Late of the Pier frontman, Sam Dust (Eastgate), has emerged from the darkness and exceeded his preadolescent music-making days to produce a work of art that could quite possibly be the leading debut of the year.
Throughout the aforementioned synthpop quartet’s lifespan, and beyond its demise, Dust drifted in and out of the public eye, involving himself with numerous projects; LA PRIEST being one of them. Following the release of 2007’s "Engine" 12” on Erol Alkan‘s Phantasy Sound, the world was expecting something special soon after. It’s taken a while, but we’ve finally been graced with his debut.
Late of the Pier were never ones to shy away from obscenity, both live and on record. The band carried so much energy and charisma that blew anyone who tried to challenge them out of the water. This was clearly reflected in everything they did; take the ludicrous track and video for "The Bears Are Coming" for example, an absolute cacophony of sound and imagery that no one else but LOTP could pull off. It's not surprising, then, that the world shed a huge acid-drenched tear when the band began to wind down in the late Noughties.
Dust kept his fingers in a number of musical pies, becoming an active touring member with New Zealand's 'King of Smooth', Connan Mockasin, and appearing behind the scenes with groups such as Egyptian Hip Hop and Filthy Dukes. LA PRIEST, however, didn't seem to appear anywhere. In fact, many fans came to the conclusion that it was just one of Dust's many other spectacular distractions from his role in LOTP. But oh, how we were wrong!
LA PRIEST has made his climactic return to the musical world and does so with the boldest of statements - Inji. Clocking in at a comfortable ten tracks, Inji gives us an insight into Dust's mind and what he's been concocting over the last ten years. Though one gets the impression it was never intended to be in the first place, the LP is still a mile away from being a functional pop record. Yet, from the off, it's clear that Dust's songwriting skills have matured a great deal. He seems to have stepped away from the raucous persona that LOTP projected and has developed a new image for himself.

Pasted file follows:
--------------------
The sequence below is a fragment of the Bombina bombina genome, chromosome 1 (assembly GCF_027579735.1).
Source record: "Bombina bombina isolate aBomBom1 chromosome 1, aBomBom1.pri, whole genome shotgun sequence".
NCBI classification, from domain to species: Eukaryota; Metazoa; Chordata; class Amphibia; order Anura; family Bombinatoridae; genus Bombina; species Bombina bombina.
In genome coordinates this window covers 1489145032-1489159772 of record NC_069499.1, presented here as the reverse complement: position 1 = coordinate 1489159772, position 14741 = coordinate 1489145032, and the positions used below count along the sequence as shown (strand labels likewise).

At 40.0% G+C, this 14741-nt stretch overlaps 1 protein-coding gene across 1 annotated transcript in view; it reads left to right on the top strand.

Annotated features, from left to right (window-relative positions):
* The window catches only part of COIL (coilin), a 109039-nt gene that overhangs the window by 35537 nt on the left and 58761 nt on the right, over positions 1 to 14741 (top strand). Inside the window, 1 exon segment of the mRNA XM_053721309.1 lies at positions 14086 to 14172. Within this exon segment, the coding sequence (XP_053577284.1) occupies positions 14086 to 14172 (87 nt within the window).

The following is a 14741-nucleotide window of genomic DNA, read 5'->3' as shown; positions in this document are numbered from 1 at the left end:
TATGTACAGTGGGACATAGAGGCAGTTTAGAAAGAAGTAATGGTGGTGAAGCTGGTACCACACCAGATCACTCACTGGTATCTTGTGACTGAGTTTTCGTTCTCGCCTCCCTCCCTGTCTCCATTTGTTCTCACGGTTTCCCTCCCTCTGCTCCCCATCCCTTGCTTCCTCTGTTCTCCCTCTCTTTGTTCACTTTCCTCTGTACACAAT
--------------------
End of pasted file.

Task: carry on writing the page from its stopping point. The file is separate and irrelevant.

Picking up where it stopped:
Take opener, "Occasion", for instance, with its slow locked groove between the drum kit and bass, complemented by a heavily distorted guitar and trembling synthesizer. While the power and energy is still there, the vocals seem much more mellow and to have been carefully put together over hours of musical scrutiny.
Stand out tracks include "Lady's In Trouble With The Law", "Night Train" and "Oino", the latter accompanying a mesmerising video with LA PRIEST rolling around a desert with his guitar next to a fury creature with a shiny revolving wheel. These tracks are admittedly at the more commercial end of the spectrum, particularly "Night Train" with its thumping drum machines and harmonic bass melodies while Dust beautifully swoons us with a soft, catchy vocal hook of "I'm on a night train / moving so fast" that one can't escape singing along to.
At the other end, we're presented with a number of instrumentals like "Fabby", an almost prog rock-like theme that could have easily been prepared by Syd Barrett's Pink Floyd or Nadine Shah after a few beers, and "Lorry Park", which sounds somewhere between Tune-Yards and Aphex Twin. While they're hardly gasping for daytime radio play, LA PRIEST takes us on seemingly beautiful journies throughout these tracks, weaving in and out of vocal/ instrumental loops and effects.
Overall, this is a potentially classic debut and Dust has clearly used his time away appropriately. Rather than rushing into something, Inji is a complex compilation of his finest material. It's good to finally have him back.